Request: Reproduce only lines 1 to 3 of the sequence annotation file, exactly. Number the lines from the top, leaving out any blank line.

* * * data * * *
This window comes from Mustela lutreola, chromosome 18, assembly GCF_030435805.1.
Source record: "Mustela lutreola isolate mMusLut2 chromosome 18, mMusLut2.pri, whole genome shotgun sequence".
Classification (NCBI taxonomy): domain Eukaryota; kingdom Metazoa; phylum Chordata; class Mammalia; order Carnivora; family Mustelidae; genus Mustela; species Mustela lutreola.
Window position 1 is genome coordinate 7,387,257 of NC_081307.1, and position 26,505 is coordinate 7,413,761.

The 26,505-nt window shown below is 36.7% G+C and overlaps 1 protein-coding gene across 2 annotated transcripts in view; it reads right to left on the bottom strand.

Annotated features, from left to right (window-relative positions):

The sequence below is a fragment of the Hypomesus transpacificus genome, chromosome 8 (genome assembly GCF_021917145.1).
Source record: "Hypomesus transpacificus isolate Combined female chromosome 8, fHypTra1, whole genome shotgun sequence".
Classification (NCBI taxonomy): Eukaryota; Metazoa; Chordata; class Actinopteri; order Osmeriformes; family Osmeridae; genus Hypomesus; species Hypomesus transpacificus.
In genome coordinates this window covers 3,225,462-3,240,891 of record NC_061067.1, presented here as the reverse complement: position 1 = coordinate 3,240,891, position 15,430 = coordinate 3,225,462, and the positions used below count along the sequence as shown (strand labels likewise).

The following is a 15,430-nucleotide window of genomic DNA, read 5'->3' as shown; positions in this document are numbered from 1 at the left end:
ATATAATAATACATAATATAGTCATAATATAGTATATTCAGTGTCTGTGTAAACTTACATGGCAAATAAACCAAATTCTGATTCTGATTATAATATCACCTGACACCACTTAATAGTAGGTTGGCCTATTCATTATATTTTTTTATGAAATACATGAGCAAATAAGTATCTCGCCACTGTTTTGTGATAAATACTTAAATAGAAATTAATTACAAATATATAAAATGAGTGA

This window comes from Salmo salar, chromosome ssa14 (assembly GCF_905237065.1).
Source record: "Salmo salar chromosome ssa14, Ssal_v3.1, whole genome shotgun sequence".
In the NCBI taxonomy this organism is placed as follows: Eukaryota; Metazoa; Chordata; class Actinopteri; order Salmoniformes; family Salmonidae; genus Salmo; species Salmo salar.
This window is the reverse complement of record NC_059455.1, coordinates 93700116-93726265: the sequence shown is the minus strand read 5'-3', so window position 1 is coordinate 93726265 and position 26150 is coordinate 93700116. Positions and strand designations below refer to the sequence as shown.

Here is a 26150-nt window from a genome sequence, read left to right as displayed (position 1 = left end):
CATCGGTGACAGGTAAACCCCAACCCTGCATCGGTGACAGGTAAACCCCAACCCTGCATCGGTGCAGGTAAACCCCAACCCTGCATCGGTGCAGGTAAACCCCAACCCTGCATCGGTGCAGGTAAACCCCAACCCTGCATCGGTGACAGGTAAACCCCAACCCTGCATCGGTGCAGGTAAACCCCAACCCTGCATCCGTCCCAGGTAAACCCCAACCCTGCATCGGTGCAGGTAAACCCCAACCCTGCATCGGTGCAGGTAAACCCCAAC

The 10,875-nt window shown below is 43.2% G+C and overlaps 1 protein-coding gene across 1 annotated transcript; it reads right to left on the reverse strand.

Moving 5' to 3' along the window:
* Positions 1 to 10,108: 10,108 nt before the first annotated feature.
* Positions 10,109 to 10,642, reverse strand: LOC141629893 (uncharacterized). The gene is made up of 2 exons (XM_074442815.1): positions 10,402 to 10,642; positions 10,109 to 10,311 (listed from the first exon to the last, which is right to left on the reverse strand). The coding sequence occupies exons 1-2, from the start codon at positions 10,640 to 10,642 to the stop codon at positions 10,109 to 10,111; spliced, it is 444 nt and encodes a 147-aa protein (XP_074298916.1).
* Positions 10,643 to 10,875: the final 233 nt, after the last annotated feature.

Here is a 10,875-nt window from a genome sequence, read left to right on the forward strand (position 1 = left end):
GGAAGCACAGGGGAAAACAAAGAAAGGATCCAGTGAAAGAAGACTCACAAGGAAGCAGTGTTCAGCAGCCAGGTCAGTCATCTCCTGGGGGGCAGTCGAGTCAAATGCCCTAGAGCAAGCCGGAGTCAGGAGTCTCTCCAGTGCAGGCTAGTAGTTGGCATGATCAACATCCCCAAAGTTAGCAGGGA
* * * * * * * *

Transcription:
This window comes from Mustela lutreola, chromosome 18, assembly GCF_030435805.1.
Source record: "Mustela lutreola isolate mMusLut2 chromosome 18, mMusLut2.pri, whole genome shotgun sequence".
Classification (NCBI taxonomy): domain Eukaryota; kingdom Metazoa; phylum Chordata; class Mammalia; order Carnivora; family Mustelidae; genus Mustela; species Mustela lutreola.